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Before Antoinette Fraser designs a kitchen, she considers her client’s personality, family life, art interests — even spiritual concerns such as Feng Shui — in addition to cooking habits. "These cues affect decisions that enhance comfort and efficiency," she says, noting that the kitchen, as the heart of a home, should accommodate the owner’s lifestyle.
Fraser, 47, launched her business 20 years ago and worked out of her home. She has now opened her own showroom, St. Clair Kitchen & Home (www.stclairkitchenhome.com), in South Orange, New Jersey. Fraser offers these tips to bear in mind when considering a redesign:
Know-how Kitchen remodeling is not a do-it-yourself job. Kitchen designers must understand plumbing, electrical wiring, and furniture design. They must know how to measure an undefined space, control expenses, vent a room, and "recognize the inherent tendencies of [specialized] materials" like cherry wood, which gets substantially darker within two years.
Project Planning Fraser’s kitchen tabs range from $65,000 to $300,000, the going market rate, she says. She has completed jobs in New York’s Trump Tower and in Toms River, New Jersey, where the cabinets alone cost $200,000. Cabinetry and labor costs claim the lion’s share of a kitchen design budget because of the high demand for scarce woods such as maple.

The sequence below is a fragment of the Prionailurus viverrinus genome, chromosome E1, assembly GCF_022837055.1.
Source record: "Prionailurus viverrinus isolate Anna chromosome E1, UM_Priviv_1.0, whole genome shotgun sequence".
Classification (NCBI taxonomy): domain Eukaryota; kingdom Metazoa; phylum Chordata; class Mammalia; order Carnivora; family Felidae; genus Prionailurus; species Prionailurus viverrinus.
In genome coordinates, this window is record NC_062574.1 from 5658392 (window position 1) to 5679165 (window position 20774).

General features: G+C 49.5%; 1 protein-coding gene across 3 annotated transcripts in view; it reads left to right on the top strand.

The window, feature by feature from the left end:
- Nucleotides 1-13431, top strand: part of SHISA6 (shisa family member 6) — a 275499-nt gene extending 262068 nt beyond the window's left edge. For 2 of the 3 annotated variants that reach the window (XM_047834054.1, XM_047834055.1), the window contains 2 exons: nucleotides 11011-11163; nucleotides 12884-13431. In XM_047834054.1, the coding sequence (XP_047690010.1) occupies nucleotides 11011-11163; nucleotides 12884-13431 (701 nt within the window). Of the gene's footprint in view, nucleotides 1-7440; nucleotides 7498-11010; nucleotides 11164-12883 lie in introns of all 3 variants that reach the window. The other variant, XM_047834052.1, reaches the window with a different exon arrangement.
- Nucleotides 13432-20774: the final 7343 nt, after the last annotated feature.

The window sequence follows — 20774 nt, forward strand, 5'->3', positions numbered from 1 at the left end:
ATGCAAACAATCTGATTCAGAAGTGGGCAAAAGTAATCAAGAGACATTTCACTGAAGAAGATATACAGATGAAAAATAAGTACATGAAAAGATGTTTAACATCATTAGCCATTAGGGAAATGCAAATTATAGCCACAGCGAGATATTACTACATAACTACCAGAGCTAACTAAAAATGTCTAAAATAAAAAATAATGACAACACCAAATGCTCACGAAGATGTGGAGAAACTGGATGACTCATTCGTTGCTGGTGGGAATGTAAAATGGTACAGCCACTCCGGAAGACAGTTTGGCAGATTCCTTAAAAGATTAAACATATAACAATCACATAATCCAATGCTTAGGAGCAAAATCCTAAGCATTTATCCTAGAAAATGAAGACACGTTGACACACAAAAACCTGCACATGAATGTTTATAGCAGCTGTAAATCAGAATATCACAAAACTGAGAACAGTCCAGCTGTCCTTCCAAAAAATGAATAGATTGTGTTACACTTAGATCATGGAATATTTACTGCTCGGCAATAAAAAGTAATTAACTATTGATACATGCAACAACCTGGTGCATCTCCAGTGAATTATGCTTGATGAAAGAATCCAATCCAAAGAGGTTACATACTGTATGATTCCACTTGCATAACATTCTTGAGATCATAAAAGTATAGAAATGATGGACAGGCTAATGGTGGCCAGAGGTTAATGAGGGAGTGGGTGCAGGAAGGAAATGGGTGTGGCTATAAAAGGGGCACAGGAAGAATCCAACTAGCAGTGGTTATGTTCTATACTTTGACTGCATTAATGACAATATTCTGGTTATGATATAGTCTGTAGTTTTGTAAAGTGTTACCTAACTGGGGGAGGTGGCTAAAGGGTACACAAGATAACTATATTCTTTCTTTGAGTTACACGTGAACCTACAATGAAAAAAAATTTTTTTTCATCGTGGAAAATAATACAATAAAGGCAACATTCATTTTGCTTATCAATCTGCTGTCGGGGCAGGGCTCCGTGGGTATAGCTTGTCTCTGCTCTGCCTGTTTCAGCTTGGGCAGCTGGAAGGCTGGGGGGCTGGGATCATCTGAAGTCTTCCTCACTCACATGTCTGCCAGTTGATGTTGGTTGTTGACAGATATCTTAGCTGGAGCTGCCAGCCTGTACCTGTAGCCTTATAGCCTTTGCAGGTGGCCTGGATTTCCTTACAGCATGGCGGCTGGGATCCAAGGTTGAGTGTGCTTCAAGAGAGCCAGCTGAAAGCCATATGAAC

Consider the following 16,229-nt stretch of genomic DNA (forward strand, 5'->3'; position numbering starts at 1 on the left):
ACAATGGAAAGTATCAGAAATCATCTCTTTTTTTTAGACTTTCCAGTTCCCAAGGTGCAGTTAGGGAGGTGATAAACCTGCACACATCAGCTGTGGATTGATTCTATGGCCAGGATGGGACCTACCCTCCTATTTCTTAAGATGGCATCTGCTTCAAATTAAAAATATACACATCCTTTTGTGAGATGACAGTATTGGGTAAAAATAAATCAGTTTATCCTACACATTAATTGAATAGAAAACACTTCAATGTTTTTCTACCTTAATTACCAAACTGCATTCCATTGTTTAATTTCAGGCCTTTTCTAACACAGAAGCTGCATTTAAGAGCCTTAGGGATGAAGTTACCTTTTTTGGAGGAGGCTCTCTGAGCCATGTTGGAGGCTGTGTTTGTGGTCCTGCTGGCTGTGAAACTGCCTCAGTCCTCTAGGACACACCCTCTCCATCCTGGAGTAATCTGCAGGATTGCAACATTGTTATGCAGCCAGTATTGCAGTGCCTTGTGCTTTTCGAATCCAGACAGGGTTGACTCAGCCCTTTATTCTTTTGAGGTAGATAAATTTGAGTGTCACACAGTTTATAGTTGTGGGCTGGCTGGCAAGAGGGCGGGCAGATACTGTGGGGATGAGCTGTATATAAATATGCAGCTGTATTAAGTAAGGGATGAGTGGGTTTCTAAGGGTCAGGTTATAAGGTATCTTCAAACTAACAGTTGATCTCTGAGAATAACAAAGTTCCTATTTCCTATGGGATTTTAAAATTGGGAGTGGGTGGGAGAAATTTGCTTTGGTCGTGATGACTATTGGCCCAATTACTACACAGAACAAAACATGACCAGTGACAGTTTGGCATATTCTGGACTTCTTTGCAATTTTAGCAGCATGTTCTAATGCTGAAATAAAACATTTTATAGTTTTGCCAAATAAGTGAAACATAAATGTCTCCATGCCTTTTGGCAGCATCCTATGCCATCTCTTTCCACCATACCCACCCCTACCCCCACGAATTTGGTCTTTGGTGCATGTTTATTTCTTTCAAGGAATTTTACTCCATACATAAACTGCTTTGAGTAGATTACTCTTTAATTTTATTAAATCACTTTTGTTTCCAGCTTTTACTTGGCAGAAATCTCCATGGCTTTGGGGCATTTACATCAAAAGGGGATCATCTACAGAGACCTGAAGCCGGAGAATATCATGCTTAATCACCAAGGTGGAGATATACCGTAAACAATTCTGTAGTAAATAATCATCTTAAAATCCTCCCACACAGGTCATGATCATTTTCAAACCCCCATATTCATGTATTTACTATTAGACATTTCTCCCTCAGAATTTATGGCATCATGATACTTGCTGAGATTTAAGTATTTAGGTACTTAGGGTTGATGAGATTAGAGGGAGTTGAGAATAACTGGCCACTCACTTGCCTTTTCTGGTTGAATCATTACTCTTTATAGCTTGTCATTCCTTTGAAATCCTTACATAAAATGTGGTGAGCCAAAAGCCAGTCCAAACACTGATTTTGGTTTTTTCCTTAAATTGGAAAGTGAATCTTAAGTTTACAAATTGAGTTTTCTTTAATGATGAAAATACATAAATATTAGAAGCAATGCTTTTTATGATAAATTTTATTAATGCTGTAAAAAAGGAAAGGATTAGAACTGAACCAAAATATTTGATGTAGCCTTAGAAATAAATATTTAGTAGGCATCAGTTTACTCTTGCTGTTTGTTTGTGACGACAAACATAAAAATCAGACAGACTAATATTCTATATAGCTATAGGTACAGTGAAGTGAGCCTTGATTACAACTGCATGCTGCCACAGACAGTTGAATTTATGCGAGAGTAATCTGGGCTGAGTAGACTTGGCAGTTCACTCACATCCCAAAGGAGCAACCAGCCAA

Fraser advises homeowners to establish a budget of 10% to 15% of the home’s value. Select appliances first, then build around your needs. Websites such as www.kitchens.com and www.homeportfolio.com put useful insights at your fingertips.
Sean Ruck, manager of editorial services for the National Kitchen & Bath Association (www.nkba.org), a nonprofit that promotes ethical business practices and provides resources for consumers and professionals, says a client should always "visit the designer’s showroom or view the portfolio; request referrals from past clients; establish one file for all contracts, receipts, and warranties; [and be mindful that] insurance liability and license requirements vary from state to state." NKBA also offers associate, certified, and master designer levels of certification. Although not required, certification "offers a guideline for consumers and assures a level of education was acquired," says Ruck.
Trend Watch Designs requiring fewer wall cabinets and more open shelves — a trend since the late ’90s — lower cabinet costs and show off clients’ collections. Another popular choice is built-in functionality: Silestone, the leading quartz countertop surface, contains mold- and odor-fighting Microban. Fraser keeps abreast of trends by attending shows such as the Kitchen/Bath Industry Show & Conference (www.kbis.com), which presents new design ideas and offers professional development courses, and the Kitchen/Bath Showcase of the annual Remodeling Show (www.theremodelingshow.com).